Personal Accounts, Work Accounts – What To Do?

Sometimes, I get these types of questions:

“I’m learning about social media tools, and a patron saw I was online and asked me a question … but I wasn’t at work! What should I do?”

“I was at work, and a friend saw I was online in Facebook and started asking me about the party last night. What should I do?”

    Here’s my take. I’d love for you to add to the discussion!

    First, for the patron/after-hours question. There are a few different ways to deal with this:

    • Answer the question. Really, this isn’t much different than getting stopped in the store and asked a question (yep – I think I have an “I’m a librarian! Ask me” sticker stuck to my forehead – don’t you?).
    • Alternatively, simply say “I’m off-duty. Email me the question, and I’ll answer it tomorrow.”

    How about the friend-contacting-you-at-work thing? For starters, I’d say chatting with a friend while at work is perfectly fine (as long as you’re getting your work done). You’re learning the tool with someone you trust. That’s a great way to gain new skills.

    What if that staff member is spending too much time in Facebook? Think about your work phone for a sec. In most jobs, it’s fine to get an occasional call from a friend. But if you’re spending 5 hours a day on the phone with that friend, then it’s a problem. And it’s not a problem with the phone – it’s a behavioral issue that the employer needs to deal with. Same thing with Facebook. Deal with the problem (spending too much time talking to friends while at work) – not the symptom (phone/Facebook).

    While I’m on the topic, a related question that I’m also asked is this: “Should I set up separate work and personal accounts in social networks, or set up one for everything?”

    I’m not convinced the question is completely warranted anymore. Some social networks have made this issue pretty easy to figure out without worrying too much about personal/work-related stuff. For example, Facebook has two types of accounts – personal profiles nad organizational Pages. If you set up an organizational library Page, and you set up a personal profile that’s you, the two don’t really cross over.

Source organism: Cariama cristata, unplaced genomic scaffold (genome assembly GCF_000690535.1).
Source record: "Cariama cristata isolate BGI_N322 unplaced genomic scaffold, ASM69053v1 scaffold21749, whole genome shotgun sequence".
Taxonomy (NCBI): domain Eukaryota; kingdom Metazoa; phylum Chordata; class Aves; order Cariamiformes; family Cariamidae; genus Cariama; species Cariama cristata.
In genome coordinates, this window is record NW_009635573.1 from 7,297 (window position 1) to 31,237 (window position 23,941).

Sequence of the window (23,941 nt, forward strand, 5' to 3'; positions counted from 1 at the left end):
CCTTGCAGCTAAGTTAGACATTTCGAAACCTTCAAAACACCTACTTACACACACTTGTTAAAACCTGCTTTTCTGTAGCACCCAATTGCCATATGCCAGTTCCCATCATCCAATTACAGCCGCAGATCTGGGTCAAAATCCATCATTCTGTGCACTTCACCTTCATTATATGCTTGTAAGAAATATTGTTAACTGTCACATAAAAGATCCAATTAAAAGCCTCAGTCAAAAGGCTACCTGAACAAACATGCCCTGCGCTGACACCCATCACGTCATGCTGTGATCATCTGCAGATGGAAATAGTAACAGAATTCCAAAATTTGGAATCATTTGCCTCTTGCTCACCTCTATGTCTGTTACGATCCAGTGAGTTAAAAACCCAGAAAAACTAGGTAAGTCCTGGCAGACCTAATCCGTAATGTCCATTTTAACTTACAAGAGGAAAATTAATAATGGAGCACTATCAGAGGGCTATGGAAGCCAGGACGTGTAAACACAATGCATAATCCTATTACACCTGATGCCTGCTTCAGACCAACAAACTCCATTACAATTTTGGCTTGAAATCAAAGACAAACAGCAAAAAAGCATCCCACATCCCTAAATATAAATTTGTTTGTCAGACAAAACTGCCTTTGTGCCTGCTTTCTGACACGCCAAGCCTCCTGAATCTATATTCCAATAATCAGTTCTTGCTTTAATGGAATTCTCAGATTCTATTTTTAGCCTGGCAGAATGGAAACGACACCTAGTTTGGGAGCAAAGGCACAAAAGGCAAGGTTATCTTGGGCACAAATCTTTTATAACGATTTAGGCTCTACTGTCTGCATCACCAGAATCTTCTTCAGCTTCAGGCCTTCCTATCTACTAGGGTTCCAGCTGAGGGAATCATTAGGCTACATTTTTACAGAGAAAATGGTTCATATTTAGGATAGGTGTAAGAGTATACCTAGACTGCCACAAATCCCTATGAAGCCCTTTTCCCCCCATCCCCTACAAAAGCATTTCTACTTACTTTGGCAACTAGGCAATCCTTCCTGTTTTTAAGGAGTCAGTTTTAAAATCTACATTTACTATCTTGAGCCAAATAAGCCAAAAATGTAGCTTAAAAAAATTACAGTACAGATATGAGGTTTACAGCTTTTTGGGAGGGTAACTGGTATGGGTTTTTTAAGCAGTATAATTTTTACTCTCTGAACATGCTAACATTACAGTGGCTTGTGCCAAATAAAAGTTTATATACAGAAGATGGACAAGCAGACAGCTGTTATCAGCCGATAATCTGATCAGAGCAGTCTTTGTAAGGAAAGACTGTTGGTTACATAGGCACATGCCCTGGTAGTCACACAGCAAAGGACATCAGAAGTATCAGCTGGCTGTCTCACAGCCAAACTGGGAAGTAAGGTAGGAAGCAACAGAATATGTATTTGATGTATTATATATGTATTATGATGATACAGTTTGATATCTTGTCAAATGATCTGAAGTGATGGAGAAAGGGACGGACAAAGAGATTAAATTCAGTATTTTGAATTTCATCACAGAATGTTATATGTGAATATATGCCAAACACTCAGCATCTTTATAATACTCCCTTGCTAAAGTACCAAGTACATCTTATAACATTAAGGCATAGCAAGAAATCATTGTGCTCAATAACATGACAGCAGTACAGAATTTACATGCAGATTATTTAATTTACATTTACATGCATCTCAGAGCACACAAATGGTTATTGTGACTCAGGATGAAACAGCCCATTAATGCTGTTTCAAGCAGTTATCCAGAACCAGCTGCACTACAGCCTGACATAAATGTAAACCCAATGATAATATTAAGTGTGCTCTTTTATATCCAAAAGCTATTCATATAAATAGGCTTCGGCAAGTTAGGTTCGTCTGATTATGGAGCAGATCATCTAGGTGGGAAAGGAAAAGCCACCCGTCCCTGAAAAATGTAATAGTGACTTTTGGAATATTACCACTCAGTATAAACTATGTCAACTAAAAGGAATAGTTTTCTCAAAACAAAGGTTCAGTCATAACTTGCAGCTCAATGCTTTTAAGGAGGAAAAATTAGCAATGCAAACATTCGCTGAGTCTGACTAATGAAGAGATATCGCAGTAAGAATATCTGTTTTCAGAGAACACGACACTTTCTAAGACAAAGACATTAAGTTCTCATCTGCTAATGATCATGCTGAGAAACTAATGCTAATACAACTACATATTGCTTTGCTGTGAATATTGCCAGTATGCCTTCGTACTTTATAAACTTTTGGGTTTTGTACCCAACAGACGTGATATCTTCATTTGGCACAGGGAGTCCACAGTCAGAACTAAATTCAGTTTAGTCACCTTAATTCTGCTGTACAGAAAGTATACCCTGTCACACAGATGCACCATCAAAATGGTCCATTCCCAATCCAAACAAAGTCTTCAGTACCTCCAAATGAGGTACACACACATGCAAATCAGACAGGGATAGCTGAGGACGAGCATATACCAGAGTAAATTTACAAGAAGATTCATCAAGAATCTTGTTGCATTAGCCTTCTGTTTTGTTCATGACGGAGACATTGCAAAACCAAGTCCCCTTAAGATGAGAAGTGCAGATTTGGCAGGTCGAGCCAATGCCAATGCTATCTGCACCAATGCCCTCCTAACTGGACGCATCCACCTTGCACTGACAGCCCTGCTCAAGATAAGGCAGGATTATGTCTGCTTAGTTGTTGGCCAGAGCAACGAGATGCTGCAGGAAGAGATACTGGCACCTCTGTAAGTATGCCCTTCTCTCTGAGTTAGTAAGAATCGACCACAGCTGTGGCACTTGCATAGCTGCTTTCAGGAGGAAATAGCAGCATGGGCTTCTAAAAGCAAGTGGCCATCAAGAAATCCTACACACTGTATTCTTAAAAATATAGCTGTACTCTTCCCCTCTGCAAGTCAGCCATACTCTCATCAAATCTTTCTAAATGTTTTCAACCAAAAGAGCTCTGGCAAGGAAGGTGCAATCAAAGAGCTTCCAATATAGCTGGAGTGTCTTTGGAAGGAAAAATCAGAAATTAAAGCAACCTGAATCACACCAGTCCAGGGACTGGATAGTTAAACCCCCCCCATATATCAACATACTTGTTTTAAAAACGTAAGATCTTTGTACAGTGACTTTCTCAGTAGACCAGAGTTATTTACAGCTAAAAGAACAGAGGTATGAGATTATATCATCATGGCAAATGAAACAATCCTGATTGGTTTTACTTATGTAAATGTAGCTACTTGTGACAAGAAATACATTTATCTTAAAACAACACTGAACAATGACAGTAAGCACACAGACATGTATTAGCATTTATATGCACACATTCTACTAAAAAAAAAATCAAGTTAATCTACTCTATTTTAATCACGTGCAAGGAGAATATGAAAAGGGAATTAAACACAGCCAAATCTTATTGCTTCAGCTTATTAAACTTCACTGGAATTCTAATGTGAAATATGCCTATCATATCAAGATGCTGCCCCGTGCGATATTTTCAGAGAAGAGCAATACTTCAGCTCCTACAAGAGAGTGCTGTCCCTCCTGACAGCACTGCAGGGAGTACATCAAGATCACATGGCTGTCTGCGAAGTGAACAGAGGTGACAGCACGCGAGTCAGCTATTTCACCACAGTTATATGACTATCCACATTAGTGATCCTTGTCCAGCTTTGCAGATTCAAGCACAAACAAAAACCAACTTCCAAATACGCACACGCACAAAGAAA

There is one kinda tricky part to Facebook Pages. To set up a Facebook Page, you use your personal profile. That organizational Page is connected to, or owned by, whoever originally sets up the Page. This is important to think through! Do you create a “library david” profile, then create the Page (which sorta goes against Facebook’s policy – one profile per person)? Or do you use your real personal profile to set up the page? I know more than one librarian who has gotten another job, moved out of state … and still technically “owns” the Facebook Page from the old job. That can get weird fast!

    There’s also one slightly tricky part with Twitter, too. My library has a library Twitter account. And I have my personal Twitter account. Easy enough. I also do a lot of “listening” via Twitter searches for my library. So, when someone asks a question or says something about the library – even if they don’t use the proper @topekalibrary to do it – I see that comment. I usually reply to them using my @davidleeking account. What do you think – is that ok, or should I use the @topekalibrary account? Not sure.

    S0 – what do you do? Do you find it easy or hard to separate your work life from your personal life online? Let me know – and share what you do!

    photo by anomalily